Is Horse Keeping Right For You?

| 4/14/2014 9:06:00 AM

Renee-Lucie BenoitPart 1 – The Horse Itself

I have a different attitude about horse-keeping than a lot of people. I don’t glamorize it or romanticize it. A lot of people relate to a horse as if it’s a symbol of freedom and majesty, and it certainly is, but the truth is that horse-keeping is like having a 1,200-pound dog with its own unique set of problems and challenges.


I have ridden horses since I was a kid. My parents never allowed me to own one. It was much too easy to just go over to the local farmer and borrow the horses that lived there. Maybe my folks knew something but they never shared it. It wasn’t until I was fully grown that I came to own my first horse. Now I’ve been in the “business of horses” for more than 30 years. I've bought and sold horses, taken all the natural horsemanship clinics that I could afford, and I’ve done it all on a shoestring budget. Maybe being on a shoestring budget is what helped me form my perspective. If you’ve got deep pockets and can have someone else take care of your horse, you usually don’t learn much about horses.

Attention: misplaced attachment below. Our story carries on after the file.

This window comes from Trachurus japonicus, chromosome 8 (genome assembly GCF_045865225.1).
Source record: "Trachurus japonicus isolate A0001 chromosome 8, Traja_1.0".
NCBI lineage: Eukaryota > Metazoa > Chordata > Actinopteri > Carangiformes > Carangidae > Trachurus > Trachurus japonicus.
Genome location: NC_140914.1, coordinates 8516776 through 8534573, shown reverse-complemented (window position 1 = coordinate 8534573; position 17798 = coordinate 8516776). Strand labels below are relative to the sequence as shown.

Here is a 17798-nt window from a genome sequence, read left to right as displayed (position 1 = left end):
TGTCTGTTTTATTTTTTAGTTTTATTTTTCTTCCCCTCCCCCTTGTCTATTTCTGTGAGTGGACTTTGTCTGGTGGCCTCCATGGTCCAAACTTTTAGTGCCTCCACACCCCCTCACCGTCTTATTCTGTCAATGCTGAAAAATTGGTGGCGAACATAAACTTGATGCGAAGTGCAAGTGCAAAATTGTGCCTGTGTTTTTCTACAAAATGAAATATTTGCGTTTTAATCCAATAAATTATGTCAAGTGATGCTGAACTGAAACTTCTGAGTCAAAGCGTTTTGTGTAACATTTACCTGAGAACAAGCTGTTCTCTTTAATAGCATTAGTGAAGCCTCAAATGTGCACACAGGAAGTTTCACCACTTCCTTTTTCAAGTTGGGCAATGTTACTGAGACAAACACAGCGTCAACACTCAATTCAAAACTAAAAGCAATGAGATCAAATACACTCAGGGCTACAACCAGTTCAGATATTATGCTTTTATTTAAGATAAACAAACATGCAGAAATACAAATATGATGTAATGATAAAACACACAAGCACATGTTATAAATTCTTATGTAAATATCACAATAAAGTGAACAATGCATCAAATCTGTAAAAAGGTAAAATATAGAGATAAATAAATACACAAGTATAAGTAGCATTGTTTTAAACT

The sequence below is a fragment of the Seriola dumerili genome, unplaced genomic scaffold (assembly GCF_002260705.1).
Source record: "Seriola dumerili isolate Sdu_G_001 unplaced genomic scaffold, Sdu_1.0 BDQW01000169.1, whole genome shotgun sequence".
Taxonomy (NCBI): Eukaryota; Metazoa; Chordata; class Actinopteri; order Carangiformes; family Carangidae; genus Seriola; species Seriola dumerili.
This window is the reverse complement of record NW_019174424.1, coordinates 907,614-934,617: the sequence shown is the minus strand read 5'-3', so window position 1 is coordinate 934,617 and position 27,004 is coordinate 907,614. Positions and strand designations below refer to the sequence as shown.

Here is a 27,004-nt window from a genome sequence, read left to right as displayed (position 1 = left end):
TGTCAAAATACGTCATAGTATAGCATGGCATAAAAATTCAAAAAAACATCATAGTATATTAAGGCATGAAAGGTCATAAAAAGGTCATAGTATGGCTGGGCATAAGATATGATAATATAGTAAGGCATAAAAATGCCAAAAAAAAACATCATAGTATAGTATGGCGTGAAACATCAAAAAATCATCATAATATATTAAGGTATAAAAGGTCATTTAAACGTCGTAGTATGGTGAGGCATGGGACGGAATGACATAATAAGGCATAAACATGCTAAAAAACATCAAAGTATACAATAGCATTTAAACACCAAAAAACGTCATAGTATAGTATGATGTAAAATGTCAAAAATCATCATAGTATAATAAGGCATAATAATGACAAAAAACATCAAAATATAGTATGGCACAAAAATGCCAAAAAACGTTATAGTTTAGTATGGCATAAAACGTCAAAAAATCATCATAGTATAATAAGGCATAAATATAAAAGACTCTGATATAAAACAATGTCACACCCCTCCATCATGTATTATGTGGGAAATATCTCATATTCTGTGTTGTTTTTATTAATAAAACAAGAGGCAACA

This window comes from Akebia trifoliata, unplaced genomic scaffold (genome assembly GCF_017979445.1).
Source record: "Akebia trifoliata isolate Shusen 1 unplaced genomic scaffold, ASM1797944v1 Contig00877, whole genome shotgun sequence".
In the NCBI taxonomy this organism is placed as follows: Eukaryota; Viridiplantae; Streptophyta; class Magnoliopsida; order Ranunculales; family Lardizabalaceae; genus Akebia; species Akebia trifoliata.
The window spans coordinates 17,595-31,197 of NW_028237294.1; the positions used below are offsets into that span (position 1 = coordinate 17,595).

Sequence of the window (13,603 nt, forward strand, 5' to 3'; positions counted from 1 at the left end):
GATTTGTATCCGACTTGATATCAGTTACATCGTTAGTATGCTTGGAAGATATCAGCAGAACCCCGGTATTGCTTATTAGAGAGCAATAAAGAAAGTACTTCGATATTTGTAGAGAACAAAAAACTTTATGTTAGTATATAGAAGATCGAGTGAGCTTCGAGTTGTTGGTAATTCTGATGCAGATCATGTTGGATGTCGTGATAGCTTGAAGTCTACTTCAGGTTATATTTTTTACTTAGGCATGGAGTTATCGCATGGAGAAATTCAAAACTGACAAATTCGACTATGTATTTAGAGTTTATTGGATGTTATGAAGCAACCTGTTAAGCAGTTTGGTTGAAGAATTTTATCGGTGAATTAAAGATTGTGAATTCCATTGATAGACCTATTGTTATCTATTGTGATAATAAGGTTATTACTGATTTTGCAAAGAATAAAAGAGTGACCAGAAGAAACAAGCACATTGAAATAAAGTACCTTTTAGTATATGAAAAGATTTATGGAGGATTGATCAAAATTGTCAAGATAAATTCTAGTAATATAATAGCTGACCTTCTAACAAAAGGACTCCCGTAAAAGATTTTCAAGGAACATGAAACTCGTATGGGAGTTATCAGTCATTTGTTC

Horse ownership in the best of all possible worlds should be a hands-on proposition. For example, when my daughter was in Pony Club years ago, one thing they expected was that we got to know our horse’s bodies extremely well. Sometimes the littlest change can spell big trouble for a horse, and, if you don't know what it's supposed to look like, you won't be sure if you have a problem. One time we did not notice a tiny cut on our pony’s hock. Because the pony lived out on a big pasture it was too late when we finally noticed. The pony had quickly developed a terrible infection from an imperceptible wound, and it had to be euthanized.

Of course, if you can afford to have someone else be responsible for your horse, you would hope that the person will take enough care to notice small things before they get too big. However, I have found that no one takes care of your critters better than you will.